Clinton’s use of a JFC drew particular pointed criticism from Sen. Bernie Sanders’ campaign, which alleged that it was compelling evidence that the DNC had its thumb on the scales for her candidacy. A Clinton aide recalled that the attacks hurt her among the senator’s supporters, even though they believed them to be unfair.
“Both candidates were offered the opportunity [to set up JFCs],” the aide noted, “and the money couldn’t be used in the primary campaigns anyways.”
Among those who didn’t appreciate this nuance was Trump, who seized on the Brazile book to urge the Department of Justice and the FBI to investigate Clinton. But Trump himself was engaged in a similar pattern of transactions as well back in 2016. Nearly all of the roughly $30 million that Trump Victory distributed to state parties during the final four months of that election cycle was almost immediately transferred to back the RNC.
Four years later, campaign veterans say it would be malpractice if candidates didn’t take advantage of this structure. “Both sides would be stupid if they weren’t doing this,” said one Democratic operative. And, indeed, Joe Biden’s campaign does appear to be exploiting the same loophole in campaign finance laws. But it is doing it to slightly different effect and in a way that underscores some fundamental distinctions between Democratic and Republicans tactics this year.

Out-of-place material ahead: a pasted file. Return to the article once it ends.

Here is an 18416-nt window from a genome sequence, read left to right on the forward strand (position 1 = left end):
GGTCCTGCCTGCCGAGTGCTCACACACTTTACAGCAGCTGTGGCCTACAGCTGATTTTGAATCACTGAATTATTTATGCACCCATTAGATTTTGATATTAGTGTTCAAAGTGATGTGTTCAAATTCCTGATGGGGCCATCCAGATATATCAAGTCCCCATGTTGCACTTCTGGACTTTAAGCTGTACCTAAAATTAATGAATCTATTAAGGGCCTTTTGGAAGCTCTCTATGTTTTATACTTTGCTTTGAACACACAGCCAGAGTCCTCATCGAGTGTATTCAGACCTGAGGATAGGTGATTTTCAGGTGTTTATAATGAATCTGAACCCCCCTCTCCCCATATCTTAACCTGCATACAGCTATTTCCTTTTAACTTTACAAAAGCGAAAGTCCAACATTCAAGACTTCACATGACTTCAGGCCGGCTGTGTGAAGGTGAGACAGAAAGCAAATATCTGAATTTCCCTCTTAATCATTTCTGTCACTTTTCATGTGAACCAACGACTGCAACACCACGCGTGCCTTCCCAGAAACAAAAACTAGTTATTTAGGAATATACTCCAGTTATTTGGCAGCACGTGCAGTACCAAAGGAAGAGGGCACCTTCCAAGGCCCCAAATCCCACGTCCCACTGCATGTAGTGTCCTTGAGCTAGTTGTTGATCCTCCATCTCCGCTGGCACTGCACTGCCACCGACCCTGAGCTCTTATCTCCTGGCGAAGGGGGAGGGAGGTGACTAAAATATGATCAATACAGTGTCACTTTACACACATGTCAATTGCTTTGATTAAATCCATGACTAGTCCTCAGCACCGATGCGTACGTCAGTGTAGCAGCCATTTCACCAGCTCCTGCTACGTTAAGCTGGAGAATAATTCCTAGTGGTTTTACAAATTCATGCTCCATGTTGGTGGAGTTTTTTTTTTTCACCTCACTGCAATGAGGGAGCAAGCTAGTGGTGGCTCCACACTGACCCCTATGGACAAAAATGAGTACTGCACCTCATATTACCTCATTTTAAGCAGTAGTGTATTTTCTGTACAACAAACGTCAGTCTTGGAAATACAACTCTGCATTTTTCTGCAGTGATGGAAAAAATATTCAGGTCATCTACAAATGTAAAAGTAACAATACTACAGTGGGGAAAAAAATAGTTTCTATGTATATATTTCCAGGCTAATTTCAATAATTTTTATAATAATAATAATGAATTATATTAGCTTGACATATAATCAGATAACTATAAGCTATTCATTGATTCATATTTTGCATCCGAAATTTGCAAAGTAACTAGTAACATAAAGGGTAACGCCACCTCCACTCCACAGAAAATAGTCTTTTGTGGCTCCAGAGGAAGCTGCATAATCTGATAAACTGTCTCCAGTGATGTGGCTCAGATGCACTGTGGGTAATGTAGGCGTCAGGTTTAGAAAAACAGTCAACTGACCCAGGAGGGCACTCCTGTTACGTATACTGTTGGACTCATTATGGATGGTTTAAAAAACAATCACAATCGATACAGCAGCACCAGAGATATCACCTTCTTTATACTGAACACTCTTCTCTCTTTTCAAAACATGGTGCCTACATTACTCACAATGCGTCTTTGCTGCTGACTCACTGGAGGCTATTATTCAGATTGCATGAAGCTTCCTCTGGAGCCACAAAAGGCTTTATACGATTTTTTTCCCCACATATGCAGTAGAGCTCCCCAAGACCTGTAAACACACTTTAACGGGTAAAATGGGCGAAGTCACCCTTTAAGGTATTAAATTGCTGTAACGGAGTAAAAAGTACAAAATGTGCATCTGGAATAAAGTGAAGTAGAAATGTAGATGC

Biden’s joint fundraising committee, the Biden Victory Fund, transferred nearly $35 million to state parties in the third quarter of 2020, according to the group’s most recent FEC filing. But very little of that money was transferred back to the DNC. Instead, a number of the state parties immediately cut checks to different state parties for almost precisely the sums they’d received from the BVF.
The beneficiaries were generally Democratic state parties that are playing crucial roles in Biden’s campaign. On Sept. 21, for instance, the Maryland Democratic Party got $1,285,000 from the BVF. On the same day, it passed along that exact sum to the Democratic Party of Michigan. On Sept. 10, Massachusetts Democrats got $1.2 million from the BVF and immediately passed it along to the Florida state party. The New Jersey Democratic Party received $1,026,000 on September 29. On the same day, it sent $425,000 to Nevada, $355,000 to Iowa, $145,500 to New Hampshire, and $100,000 to Pennsylvania.
The bulk of the BVF’s state party transfers came in September. And while only some of them passed along BVF money to other state parties—of the 46 state parties that got BVF money in September, just 15 transferred cash to other state parties—FEC data show that more than $9 million of money provided by the BVF was immediately transferred to other parts of the country. With few exceptions, those transfers came from states where the presidential contest is not expected to be competitive and went to states that will be crucial in determining the outcome of the presidential contest.